Chronojump is an open source project that provides users with an affordable, customizable and reliable software application for measuring, monitoring and recording jump and run events. It is is compatible with the GNU/Linux, Microsoft Windows and Mac OS X operating systems.
The application has been designed from the ground up to automatically connect to a Chronopic microcontroller and record jumps, reaction times, races, rhythm times, as well as various other time-based tests.
It makes use of a chronometer printed circuit for obtaining accurate measurements, as well as a contact platform, suitable for two events, out-platform and in-platform. It’s also important to mention that all sessions, tests and subjects are automatically stored in a SQLite powered database.
Features at a glance
The program comes with built-in support for repetitive tests, which include audio and visual feedback that can be easily used to control the actual training. In addition, it allows users to record tests using nothing but a webcam.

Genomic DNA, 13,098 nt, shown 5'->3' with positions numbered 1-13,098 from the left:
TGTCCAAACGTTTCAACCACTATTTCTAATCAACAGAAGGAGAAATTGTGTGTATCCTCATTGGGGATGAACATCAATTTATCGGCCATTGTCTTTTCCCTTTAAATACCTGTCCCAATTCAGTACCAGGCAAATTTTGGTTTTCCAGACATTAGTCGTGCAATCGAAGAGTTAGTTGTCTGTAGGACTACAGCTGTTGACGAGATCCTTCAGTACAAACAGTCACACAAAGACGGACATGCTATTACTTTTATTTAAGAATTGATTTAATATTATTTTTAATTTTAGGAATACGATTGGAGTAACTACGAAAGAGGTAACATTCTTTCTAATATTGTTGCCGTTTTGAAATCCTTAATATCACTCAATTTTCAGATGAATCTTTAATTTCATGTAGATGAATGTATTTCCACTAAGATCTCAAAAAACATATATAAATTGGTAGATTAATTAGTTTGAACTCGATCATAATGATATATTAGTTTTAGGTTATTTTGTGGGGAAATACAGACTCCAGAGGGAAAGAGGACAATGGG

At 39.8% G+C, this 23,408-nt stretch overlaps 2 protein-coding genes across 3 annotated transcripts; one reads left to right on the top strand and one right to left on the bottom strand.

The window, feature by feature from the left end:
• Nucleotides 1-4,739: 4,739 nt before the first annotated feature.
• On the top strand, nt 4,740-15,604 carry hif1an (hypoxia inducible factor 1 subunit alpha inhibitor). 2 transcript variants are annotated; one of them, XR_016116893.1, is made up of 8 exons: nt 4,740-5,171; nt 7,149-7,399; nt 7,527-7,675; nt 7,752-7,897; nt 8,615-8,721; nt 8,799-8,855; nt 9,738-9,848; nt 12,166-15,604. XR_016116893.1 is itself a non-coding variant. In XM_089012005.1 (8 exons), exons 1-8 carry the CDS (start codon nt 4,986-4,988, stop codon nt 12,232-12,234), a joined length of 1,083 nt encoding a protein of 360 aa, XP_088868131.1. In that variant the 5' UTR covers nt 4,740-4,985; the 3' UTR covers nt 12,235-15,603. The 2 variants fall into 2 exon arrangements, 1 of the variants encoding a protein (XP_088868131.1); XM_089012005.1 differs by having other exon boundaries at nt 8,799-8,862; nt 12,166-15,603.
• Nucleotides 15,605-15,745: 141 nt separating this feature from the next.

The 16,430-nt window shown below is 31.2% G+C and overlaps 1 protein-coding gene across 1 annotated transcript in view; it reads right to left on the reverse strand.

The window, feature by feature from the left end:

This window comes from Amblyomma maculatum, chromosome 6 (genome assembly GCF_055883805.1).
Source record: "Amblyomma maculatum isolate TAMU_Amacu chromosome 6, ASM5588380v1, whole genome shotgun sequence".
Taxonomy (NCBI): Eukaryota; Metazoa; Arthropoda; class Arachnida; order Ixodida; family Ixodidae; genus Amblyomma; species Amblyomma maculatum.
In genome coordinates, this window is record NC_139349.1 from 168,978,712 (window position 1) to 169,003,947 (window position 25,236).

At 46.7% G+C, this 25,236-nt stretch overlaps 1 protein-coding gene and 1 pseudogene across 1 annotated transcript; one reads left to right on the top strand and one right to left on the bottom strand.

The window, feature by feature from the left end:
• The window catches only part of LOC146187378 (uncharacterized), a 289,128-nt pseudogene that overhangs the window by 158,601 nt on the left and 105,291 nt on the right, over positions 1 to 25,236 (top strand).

Another interesting feature is the ability to generate reports, thanks to the built-in statistics and graphs functionality. It is also possible to export data and use it on other applications, as well as to share data by connecting to a remote server.
Its graphical user interface is quite complex, and you really have to know what you’re doing, in order to run your own tests. By default, the program implements Bosco tests, but it also supports various other tests.
Under the hood and supported languages
Under the hood, we can report that the application is written in the Mono programming language, using the GTK# GUI toolkit for the graphical user interface. It is translated into multiple languages, including English, Czech, Spanish, Slovenian, Greek, German, French, Brazilian Portuguese, and Catalan.
All in all, Chronojump is a decent and unique application for the measurement, monitoring and recording of jump and run events. On Linux, it is distributed as part of the GNOME desktop environment.